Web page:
Methods Up    Down

Study setting: the Republic of South Sudan is the youngest country in Africa, with a landmass of 619,745 km2 with an estimated population of 11.4 million [18]. The country is bordered by the Democratic Republic of Congo (DRC) and Uganda in the South, the Central Africa Republic in the West, Sudan in the North, Ethiopia in the East, and Kenya in the Southeast. It is subdivided into 10 States, three special administrative areas, and 80 administrative Counties [19]. Yirol East and livelihoods. The three main economic activities in Yirol East County are cattle keeping, the county is located 418 kilometers northwest of the capital Juba, in Lakes state in central South Sudan. The population estimate of the county was over 100, 000 based on a 2008 population census. The county is surrounded by lakes and rivers, which supply water for humans, livestock, and wildlife. Fish from these water bodies contribute a large part to the communities´ diet in fishing, and cultivation of crops. The outbreak primarily affected the Payams of Yali (particularly Wunthou Boma (also called Thonabutkok Village) and Pagarau. In the county, rainfall and flooding before the outbreak created pools of stagnant water, potentially enabling transovarially infected mosquito eggs (known to survive long periods on the soil surface) to hatch and amplify [20]. The surface water provided a breeding ground for the amplification of the arthropod vectors in an area hosting a large number of cattle communities. These Payams are within proximity to larger water bodies, including the White Nile, Wunthou River and Lake Yirol that serve as common water sources for humans, wild and domesticated livestock.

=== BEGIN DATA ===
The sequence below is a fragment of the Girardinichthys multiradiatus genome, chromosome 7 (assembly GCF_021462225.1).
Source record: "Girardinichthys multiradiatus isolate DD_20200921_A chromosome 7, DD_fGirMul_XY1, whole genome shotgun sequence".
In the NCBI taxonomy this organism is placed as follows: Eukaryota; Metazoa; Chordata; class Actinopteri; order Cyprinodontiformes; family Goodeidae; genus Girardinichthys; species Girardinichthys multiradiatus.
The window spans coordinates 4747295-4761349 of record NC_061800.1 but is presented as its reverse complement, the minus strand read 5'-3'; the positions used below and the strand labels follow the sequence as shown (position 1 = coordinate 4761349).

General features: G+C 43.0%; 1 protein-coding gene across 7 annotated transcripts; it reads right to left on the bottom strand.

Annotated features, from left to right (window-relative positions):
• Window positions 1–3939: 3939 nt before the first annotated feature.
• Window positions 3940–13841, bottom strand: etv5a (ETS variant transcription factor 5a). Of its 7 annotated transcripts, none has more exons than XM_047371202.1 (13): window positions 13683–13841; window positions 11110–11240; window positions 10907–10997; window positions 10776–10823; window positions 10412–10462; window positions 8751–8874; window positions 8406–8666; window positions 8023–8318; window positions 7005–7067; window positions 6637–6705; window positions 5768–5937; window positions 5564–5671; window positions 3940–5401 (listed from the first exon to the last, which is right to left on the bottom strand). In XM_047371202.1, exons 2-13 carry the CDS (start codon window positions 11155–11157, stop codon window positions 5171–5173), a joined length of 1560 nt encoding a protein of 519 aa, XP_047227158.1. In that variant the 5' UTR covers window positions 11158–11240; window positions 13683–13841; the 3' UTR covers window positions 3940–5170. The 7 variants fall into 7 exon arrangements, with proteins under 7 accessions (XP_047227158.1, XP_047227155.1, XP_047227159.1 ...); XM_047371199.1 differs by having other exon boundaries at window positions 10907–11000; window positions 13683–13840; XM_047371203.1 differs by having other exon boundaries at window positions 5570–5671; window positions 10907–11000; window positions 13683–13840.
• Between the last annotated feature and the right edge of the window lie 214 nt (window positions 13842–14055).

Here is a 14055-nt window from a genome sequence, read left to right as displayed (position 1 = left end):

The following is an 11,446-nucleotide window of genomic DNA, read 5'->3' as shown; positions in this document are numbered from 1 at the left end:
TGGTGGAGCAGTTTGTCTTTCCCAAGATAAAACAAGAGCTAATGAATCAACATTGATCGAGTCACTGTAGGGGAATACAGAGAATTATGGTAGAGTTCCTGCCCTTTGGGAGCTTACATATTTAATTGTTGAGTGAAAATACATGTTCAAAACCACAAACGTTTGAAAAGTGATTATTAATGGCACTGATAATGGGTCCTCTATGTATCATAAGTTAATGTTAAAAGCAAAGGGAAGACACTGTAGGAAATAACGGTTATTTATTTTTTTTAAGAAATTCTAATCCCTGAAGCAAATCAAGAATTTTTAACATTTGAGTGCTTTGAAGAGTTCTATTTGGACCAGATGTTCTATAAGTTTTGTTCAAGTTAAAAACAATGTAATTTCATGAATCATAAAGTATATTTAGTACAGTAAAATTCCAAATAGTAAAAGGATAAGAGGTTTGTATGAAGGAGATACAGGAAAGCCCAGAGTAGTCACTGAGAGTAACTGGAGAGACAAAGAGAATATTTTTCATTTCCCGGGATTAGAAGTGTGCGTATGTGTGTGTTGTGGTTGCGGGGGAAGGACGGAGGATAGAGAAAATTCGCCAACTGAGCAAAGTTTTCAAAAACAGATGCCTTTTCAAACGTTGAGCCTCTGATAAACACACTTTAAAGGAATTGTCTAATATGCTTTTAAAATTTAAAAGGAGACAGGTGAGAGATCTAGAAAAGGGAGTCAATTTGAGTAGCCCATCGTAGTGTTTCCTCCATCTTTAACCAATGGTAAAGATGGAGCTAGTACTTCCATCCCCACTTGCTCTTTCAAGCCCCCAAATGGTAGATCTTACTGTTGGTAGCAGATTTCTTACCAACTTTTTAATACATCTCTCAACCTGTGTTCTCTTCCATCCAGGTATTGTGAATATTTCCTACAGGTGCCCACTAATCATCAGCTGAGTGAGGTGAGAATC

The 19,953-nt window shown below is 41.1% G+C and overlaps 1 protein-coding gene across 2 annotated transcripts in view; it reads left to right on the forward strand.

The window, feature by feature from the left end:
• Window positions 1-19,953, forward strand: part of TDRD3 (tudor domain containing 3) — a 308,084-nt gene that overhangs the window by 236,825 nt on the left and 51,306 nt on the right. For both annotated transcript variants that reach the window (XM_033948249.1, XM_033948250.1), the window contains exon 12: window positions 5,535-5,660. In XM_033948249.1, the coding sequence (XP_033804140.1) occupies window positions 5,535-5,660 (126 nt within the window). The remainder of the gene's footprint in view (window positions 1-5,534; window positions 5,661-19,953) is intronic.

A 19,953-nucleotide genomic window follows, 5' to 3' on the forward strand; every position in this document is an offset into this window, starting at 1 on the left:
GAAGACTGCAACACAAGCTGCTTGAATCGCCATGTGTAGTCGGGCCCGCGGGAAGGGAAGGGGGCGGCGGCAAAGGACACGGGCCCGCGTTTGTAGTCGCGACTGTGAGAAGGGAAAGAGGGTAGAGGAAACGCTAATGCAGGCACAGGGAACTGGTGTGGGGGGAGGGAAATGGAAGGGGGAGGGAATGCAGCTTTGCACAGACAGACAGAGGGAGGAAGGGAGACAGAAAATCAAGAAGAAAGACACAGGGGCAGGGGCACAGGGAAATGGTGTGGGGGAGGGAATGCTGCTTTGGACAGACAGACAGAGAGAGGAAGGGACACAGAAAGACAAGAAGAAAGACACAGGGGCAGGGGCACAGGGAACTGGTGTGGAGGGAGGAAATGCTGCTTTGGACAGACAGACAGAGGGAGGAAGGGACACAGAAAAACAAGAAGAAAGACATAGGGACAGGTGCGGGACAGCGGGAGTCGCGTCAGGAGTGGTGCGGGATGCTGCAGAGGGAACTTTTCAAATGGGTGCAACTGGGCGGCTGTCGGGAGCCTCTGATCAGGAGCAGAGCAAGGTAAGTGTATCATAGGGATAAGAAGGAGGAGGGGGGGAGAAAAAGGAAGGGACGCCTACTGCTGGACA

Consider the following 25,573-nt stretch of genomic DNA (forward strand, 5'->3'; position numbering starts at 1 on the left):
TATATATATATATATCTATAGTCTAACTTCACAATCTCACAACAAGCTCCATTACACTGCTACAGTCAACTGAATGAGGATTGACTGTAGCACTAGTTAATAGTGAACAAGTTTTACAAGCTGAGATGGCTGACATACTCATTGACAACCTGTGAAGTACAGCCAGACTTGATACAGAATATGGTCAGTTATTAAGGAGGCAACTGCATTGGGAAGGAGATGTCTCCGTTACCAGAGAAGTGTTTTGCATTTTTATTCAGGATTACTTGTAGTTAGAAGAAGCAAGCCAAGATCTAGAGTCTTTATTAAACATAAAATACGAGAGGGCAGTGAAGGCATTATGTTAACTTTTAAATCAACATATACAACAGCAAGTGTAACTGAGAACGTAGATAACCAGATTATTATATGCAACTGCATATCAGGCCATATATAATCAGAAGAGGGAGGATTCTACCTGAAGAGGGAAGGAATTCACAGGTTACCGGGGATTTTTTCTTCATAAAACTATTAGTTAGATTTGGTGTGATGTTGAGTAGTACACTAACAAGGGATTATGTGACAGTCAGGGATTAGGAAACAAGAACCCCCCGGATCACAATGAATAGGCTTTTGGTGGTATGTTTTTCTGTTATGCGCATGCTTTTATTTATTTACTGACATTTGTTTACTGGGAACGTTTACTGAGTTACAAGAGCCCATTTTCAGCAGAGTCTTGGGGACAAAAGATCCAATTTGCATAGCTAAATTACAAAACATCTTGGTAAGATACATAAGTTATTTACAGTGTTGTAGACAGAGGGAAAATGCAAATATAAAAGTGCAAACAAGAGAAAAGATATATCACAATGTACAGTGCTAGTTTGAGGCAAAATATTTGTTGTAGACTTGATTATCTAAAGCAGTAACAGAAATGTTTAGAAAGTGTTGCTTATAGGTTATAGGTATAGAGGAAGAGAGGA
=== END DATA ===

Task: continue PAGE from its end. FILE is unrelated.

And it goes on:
The surveillance system for RVF in South Sudan: the South Sudan disease surveillance uses the Integrated Disease Surveillance and Response (IDSR) and Early Warning and Response Network (EWARN). The IDSR strategy is designed to capture various diseases, including diseases of outbreak potential. RVF is one of the epidemic-prone diseases stated under the national IDSR Technical Guideline (2013). Accordingly, during the 2017/2018 RVF outbreak, the case definition in the National IDSR Technical guidelines was used for the field investigation. The guidelines define a suscpected RVF case depending on whether it is early or late presentation. The criteria include: early disease: acute febrile illness (axillary temperature >37.5°C or oral temperature of >38.0°C) of more than 48 hours duration that does not respond to antibiotics or antimalarial therapy, and is associated with: direct contact with sick or dead animal or its products AND/OR; recent travel (during last week) to, or living in an area where, after heavy rains, livestock die or abort, and where RVF virus activity is suspected/confirmed AND/OR; abrupt onset of any 1 or more of the following: exhaustion, backache, muscle pains, headache (often severe), discomfort when exposed to light, and nausea/vomiting AND/OR; nausea/vomiting, diarrhoea, or abdominal pain with 1 or more of the following: severe pallor: low platelets (thrombocytopenia) as evidence by the presence of small skin and mucous membrane hemorrhages. AND/OR: evidence of bleeding into the skin, bleeding from puncture wounds, from mucous membranes or nose, from the gastrointestinal tract and unnatural bleeding from the vagina AND/OR: clinical jaundice. Late stages of diseases or complications (2-3 weeks after onset): Patient who have experienced, in the preceding months a flu-like illness, with clinical criteria, who additionally develop the following: CNS manifestations which resemble meningoencephalitis AND/OR; unexplained visual loss OR; unexplained death following the sudden onset of acute flu-like illness with hemorrhage, meningoencephalitis, or visual loss during the preceding month. The guidelines incorporated several RVF surveillance tools for use in the health facility and community. The tools are case definition, alert identification, and blood sample collection, storage, and transportation procedures. Further, the country surveillance system incorporated an Early Warning Alert and Response System (EWARS); the system is designed to automatically flag alerts daily or weekly, inform surveillance officers and relevant authorities to verify and investigate the alert without delay.